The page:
Contributed by John Steen
Just a year after the first families moved in, some of the leaders of the Mountain Lakes Association, represented by Messrs. Luellen, Kortenbeutel, and Doremus, began to consider establishing their own school right in Mountain Lakes. They formed themselves into an education committee, and began their planning. They believed that they were living in an improved community that deserved improved schools. Furthermore, half of the parents in town had declared that if an ordinary district school were to be established here, they would send their children to private schools. The leaders felt sure that residents would support the school financially, but that after a short time, the Boards of Education of Hanover and Boonton would assume that responsibility.
In 1912, Lawrence Luellen had been reading a series of articles in the Ladies Home Journal about an innovative teacher and disciple of John Dewey’s educational philosophy named Ella Frances Lynch who was teaching in Atlantic City, NJ. The committee brought Miss Lynch to Mountain Lakes and conferred with her about hiring two teachers she had trained in her methods. One was Blanche E. Lewis who would be paid $900 for 10 months; the other would be an assistant teacher named Marion C. Smith, who would receive $600 from Hanover Township funds.
In order to implement their plans, it was necessary for the leaders themselves to commit to personally guarantee to the Boards of Education Miss Lewis’s $900 salary, which they did, being sure that they could raise the funds from community organizations and families over the course of the school year.
Our Earliest Schools, 1912-20
Mr. Hapgood offered them the use of the house at 8 Larchdell Way, with Hanover and Boonton having to pay only the carrying charges—the electrical and heating costs. In addition to the living room, dining room, veranda, and two bedrooms to be used as classroom space, there would be two bedrooms and a kitchen for the rent-free use of the teachers. Absent such space, the teachers would probably have to board in Boonton.
The School of Individual Instruction opened on September 16, 1912, and served that purpose for the borough’s first two school years. For its second year, with a larger student population, it was moved to a store at 50 Midvale Road. In November 1914, a more traditional school in a new stone building with four classrooms was erected on Lake Drive occupying a two-acre lot donated by Mr. Hapgood. It was enlarged to 15 rooms through an addition in 1920.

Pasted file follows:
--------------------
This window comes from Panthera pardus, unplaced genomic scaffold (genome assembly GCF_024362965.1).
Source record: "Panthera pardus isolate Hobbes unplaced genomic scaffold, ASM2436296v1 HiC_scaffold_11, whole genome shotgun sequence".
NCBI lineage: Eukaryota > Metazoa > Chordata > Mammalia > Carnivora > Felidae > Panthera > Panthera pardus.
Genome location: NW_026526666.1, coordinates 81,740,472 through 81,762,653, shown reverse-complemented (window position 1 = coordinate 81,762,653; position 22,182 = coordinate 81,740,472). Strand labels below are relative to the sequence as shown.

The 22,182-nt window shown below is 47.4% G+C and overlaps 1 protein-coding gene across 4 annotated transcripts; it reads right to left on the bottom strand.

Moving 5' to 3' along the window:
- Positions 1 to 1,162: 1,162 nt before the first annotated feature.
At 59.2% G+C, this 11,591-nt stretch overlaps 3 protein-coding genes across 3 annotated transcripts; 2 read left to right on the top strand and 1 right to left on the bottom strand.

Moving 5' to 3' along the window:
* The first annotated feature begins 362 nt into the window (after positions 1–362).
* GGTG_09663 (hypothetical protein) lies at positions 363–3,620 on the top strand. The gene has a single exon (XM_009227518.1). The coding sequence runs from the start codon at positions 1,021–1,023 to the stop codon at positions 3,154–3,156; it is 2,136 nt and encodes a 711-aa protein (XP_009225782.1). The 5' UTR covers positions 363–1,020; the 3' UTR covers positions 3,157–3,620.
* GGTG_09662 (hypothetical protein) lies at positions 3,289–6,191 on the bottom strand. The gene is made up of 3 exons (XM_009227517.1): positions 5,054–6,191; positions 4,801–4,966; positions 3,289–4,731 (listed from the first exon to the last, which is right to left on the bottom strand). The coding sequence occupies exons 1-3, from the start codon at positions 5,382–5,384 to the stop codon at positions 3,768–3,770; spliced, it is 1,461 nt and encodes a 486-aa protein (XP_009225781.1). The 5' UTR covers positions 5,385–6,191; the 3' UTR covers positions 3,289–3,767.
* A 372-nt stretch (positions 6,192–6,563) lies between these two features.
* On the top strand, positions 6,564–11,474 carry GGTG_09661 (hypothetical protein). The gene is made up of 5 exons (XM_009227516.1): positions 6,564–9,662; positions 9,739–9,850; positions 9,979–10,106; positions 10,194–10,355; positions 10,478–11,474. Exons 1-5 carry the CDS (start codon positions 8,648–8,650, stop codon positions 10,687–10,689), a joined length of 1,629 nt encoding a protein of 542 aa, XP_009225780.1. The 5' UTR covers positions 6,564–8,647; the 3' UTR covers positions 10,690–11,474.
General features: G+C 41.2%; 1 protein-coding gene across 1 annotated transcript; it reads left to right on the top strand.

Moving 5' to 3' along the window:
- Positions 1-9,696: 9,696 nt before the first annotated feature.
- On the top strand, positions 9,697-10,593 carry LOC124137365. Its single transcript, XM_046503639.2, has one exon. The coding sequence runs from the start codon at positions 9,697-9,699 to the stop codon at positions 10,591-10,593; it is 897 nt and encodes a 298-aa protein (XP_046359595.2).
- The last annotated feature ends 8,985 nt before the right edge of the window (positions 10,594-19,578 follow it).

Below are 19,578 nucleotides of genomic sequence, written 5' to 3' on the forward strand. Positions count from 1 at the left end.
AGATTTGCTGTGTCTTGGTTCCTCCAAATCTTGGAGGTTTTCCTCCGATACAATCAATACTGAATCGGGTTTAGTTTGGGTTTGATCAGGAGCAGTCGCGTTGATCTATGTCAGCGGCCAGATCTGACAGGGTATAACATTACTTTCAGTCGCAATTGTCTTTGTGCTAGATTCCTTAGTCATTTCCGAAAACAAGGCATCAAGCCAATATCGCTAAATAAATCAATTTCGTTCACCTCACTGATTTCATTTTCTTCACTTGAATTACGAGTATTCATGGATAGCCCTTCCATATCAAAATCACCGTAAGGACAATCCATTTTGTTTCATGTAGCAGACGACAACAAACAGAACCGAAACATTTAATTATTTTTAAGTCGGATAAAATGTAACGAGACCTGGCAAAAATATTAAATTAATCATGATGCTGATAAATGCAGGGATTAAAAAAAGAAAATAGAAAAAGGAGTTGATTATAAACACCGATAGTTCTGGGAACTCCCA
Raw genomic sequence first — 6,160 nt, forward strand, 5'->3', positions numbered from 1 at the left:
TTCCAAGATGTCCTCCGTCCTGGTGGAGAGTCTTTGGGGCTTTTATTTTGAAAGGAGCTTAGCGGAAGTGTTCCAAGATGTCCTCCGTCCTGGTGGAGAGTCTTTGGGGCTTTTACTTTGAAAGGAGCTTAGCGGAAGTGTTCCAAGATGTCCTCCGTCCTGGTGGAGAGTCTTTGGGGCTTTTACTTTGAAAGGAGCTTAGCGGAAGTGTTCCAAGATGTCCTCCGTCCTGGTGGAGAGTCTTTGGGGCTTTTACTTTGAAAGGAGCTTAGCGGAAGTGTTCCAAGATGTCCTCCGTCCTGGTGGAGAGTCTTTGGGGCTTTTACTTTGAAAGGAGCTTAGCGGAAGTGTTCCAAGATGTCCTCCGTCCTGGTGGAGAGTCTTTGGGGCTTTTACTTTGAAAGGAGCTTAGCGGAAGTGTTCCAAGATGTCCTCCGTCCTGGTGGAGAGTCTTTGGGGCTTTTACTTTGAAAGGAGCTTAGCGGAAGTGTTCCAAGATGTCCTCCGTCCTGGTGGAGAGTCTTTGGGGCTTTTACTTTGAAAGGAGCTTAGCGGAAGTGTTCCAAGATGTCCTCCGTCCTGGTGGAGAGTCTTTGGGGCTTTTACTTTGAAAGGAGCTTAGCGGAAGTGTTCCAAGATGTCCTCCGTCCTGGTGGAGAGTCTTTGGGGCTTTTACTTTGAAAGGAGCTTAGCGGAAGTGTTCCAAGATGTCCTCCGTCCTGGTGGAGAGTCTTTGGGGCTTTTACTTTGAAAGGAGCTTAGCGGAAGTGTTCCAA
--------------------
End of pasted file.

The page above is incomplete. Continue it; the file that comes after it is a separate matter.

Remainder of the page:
In addition to Atlantic City, Miss Lynch established Schools of Individual Instruction in Philadelphia, New York City, Ridgewood, NJ, and in the Adirondacks where she had once taught in district schools. In the 1920s, schools of individual instruction were known as “the Scarsdale plan” after the affluent community north of NYC.
In 1914, Harper and Brothers published her book, Educating the Child at Home: Personal Training and the Work Habit, in which she promoted the opportunity for mothers for home instruction and education in English, poetry, spelling, arithmetic, writing and drawing, observation, and the work habit.
The individualized instruction emphasized reading, writing, spelling, and arithmetic. There was an unstructured classroom day that encouraged the pupils to progressively learn from those subjects that most interested them, and they proceeded at their own pace. There were 25 students from beginners to high school sophomores. The beginners received two hours of instruction per day, and the others received four hours. The school day ran from 8 AM to 4 PM.
For the September page of the 75th Anniversary calendar (1986), we used an archival photo showing Miss Ramona Tripp (at age 17) with John M. Houston (at age 4 years, 9 months), elder son of Lila and John L. Houston, the president of the Mountain Lakes Association. Miss Tripp was a teacher’s aide who would be married five years later in the Community Church. She lived in Saratoga Springs, NY in her final years where, into her late 80s, she taught five and six year olds to read in a class that was part of Skidmore College’s Educational Training. She died there in 1988 at age 93.